Patient Deterioration / Sepsis
2019 John M. Eisenberg Patient Safety and Quality Awards: SPOTting sepsis to save lives: a nationwide computer algorithm for early detection of sepsis
Perlin J, Jackson E, Hall C, et al. Jt Comm J Qual Patient Saf. 2020 (July);46(7):381-391.
Article from the US describing the development and implementation of a computer algorithm that interprets available electronic and laboratory data in near real time to provide system-wide surveillance and alerting of care teams at the moment when inpatients meet criteria for sepsis. Authors reported a median difference of 6.3 hours between the algorithm’s performance and sepsis screening according to legacy practices and an average year-over-year improvement in mortality rate of 13%.
Other Resources of Interest
- Coronavirus Disease 2019 (COVID-19) and diagnostic error (July 2020). Agency for Healthcare Research and Quality (US) patient safety primer applying well-established principles of diagnostic error and improving diagnostic accuracy to the topic of COVID-19.
- Culture as a cure: assessments of patient safety culture in OECD countries (June 2020). Organisation for Economic Co-operation and Development (FR) report highlighting findings from OECD countries on the state of the art for measurement practices related to patient safety culture.
- Multiple high-risk events involving workflow for wasting of medications used by anesthesia (July 2020). Agency for Healthcare Research and Quality (US) web M&M case discussing medication waste workflow, medication labeling, and controlled substance accountability in the safe disposal of medications.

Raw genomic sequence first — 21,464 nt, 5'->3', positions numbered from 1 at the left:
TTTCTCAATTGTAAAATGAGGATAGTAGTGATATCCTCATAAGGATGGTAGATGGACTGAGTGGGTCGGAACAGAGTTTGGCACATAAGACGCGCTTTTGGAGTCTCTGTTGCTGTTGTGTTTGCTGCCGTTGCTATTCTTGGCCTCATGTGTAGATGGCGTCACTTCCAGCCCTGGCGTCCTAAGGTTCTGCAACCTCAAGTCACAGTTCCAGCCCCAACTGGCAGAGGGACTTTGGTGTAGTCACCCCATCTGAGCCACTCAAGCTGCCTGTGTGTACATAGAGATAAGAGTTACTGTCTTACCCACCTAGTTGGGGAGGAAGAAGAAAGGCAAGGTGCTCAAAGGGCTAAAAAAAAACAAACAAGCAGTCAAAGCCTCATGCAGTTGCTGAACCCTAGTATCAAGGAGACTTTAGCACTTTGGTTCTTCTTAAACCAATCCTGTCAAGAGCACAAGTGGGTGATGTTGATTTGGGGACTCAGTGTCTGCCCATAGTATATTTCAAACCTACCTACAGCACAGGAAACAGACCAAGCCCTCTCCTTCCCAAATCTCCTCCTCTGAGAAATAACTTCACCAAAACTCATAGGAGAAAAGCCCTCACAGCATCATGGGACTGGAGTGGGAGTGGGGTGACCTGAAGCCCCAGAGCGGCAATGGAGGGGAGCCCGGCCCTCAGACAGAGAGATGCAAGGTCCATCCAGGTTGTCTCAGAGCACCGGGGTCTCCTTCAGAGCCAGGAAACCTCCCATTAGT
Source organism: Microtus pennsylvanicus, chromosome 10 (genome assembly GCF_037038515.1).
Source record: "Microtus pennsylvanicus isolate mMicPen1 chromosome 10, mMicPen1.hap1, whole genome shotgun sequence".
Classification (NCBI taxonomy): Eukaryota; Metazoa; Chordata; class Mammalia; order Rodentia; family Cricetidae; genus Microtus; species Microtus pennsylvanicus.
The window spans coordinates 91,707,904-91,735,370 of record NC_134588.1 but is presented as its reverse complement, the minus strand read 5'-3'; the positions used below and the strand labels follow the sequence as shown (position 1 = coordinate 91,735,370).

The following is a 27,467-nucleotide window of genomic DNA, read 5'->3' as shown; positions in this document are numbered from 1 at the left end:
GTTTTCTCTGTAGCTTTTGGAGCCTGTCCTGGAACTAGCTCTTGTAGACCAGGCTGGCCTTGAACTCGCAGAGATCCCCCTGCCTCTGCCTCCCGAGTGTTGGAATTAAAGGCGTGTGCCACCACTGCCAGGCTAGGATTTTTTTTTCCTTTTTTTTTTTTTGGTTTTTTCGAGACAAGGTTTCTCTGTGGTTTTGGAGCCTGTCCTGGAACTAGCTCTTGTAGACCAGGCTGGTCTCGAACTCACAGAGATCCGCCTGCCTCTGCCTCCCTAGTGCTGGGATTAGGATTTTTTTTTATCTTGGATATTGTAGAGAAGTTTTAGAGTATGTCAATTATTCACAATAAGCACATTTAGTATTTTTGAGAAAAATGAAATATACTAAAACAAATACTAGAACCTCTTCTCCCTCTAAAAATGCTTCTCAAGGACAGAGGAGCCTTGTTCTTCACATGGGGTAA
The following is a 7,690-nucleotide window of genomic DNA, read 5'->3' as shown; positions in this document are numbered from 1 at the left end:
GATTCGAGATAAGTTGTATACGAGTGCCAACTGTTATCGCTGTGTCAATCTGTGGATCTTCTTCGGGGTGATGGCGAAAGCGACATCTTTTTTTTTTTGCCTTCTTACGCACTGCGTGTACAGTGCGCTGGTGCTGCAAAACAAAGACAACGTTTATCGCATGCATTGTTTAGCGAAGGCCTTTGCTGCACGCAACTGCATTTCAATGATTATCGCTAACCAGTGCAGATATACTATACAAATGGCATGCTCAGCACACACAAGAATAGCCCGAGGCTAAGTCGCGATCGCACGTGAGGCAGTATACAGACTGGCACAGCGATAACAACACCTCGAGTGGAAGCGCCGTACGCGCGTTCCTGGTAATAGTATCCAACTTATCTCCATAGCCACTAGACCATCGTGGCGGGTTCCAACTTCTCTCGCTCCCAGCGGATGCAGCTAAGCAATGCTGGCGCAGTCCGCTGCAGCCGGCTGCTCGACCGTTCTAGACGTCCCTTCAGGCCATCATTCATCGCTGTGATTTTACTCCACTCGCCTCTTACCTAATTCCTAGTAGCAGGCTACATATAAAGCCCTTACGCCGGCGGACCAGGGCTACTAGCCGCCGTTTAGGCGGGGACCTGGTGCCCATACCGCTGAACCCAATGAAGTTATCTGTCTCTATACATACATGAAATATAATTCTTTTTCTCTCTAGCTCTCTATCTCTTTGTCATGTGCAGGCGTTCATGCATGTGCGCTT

- Protecting children from iatrogenic harm during COVID19 pandemic (June 2020). Journal of Paediatrics and Child Health (AU) viewpoint article highlighting the risks underlying a sudden change of clinical practice.
- Reimagining care for older adults: next steps in COVID-19 response in long-term care and retirement homes (July 2020). Canadian Foundation for Healthcare Improvement and Canadian Patient Safety Institute report focusing on promising practices in six key areas that have the potential to reduce the risk of future COVID-19 outbreaks or mitigate their effects.
- Signs and symptoms to determine if a patient presenting in primary care or hospital outpatient settings has COVID‐19 disease (July 2020). Cochrane Database of Systematic Reviews (UK) review assessing the diagnostic accuracy of COVID-19 signs and symptoms.
- Spear phishing: top threats and trends volume 4 – Insights into attacker activity in compromised email accounts (July 2020). Barracuda Networks (US) report examining 159 compromised email accounts spanning 111 organizations (free with registration).
- The scientific literature on Coronaviruses, COVID-19 and its associated safety-related research dimensions: a scientometric analysis and scoping review (Sept 2020). Safety Science (NL) review article discussing the most common research on COVID-19 and safety issues to date.
- The Health Foundation COVID-19 Survey: a report of survey findings (June 2020). The Health Foundation (UK) report summarizing key insights of the general public in Great Britain to understand opinion on a range of issues.
- Virtual workplace investigations: the “next normal” – postponing the investigation vs. proceeding by virtual means (June 2020). Borden Ladner Gervais (CA) article presenting issues for employers to consider.
- What to say during telehealth visits with older adults (July 2020). Institute for Healthcare Improvement (US) blog article highlighting tips for telehealth visits using the Age-Friendly Health Systems 4Ms Framework.
- Will COVID-19 be a watershed moment for health inequalities? (May 2020). The Health Foundation (UK) article highlighting the uneven impact of COVID-19 on those already experiencing inequality.